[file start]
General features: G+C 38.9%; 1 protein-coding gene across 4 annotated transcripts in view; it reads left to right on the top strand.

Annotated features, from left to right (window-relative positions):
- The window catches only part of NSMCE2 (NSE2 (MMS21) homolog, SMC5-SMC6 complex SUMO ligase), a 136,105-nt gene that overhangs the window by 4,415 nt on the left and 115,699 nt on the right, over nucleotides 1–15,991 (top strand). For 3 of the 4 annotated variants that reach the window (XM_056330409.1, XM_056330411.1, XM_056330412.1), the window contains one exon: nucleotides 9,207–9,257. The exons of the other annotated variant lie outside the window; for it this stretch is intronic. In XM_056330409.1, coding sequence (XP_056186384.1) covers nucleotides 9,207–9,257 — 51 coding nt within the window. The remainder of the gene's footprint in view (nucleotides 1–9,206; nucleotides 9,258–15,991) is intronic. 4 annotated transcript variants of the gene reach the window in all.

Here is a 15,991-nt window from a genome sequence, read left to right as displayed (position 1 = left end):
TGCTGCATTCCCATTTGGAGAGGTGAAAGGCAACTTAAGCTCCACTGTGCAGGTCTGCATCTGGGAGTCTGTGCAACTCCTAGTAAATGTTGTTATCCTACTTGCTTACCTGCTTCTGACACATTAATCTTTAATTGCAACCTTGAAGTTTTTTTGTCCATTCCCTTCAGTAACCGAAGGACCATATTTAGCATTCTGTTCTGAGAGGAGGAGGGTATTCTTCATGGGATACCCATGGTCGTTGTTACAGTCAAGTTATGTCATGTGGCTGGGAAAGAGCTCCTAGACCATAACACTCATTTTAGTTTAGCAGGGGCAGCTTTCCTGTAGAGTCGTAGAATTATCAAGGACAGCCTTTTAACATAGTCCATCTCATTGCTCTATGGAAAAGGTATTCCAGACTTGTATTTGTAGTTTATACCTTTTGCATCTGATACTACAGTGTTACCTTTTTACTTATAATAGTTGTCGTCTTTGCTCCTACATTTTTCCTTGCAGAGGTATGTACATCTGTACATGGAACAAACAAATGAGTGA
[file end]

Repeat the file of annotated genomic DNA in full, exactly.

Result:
General features: G+C 38.9%; 1 protein-coding gene across 4 annotated transcripts in view; it reads left to right on the top strand.

Annotated features, from left to right (window-relative positions):
- The window catches only part of NSMCE2 (NSE2 (MMS21) homolog, SMC5-SMC6 complex SUMO ligase), a 136,105-nt gene that overhangs the window by 4,415 nt on the left and 115,699 nt on the right, over nucleotides 1–15,991 (top strand). For 3 of the 4 annotated variants that reach the window (XM_056330409.1, XM_056330411.1, XM_056330412.1), the window contains one exon: nucleotides 9,207–9,257. The exons of the other annotated variant lie outside the window; for it this stretch is intronic. In XM_056330409.1, coding sequence (XP_056186384.1) covers nucleotides 9,207–9,257 — 51 coding nt within the window. The remainder of the gene's footprint in view (nucleotides 1–9,206; nucleotides 9,258–15,991) is intronic. 4 annotated transcript variants of the gene reach the window in all.

Here is a 15,991-nt window from a genome sequence, read left to right as displayed (position 1 = left end):
TGCTGCATTCCCATTTGGAGAGGTGAAAGGCAACTTAAGCTCCACTGTGCAGGTCTGCATCTGGGAGTCTGTGCAACTCCTAGTAAATGTTGTTATCCTACTTGCTTACCTGCTTCTGACACATTAATCTTTAATTGCAACCTTGAAGTTTTTTTGTCCATTCCCTTCAGTAACCGAAGGACCATATTTAGCATTCTGTTCTGAGAGGAGGAGGGTATTCTTCATGGGATACCCATGGTCGTTGTTACAGTCAAGTTATGTCATGTGGCTGGGAAAGAGCTCCTAGACCATAACACTCATTTTAGTTTAGCAGGGGCAGCTTTCCTGTAGAGTCGTAGAATTATCAAGGACAGCCTTTTAACATAGTCCATCTCATTGCTCTATGGAAAAGGTATTCCAGACTTGTATTTGTAGTTTATACCTTTTGCATCTGATACTACAGTGTTACCTTTTTACTTATAATAGTTGTCGTCTTTGCTCCTACATTTTTCCTTGCAGAGGTATGTACATCTGTACATGGAACAAACAAATGAGTGA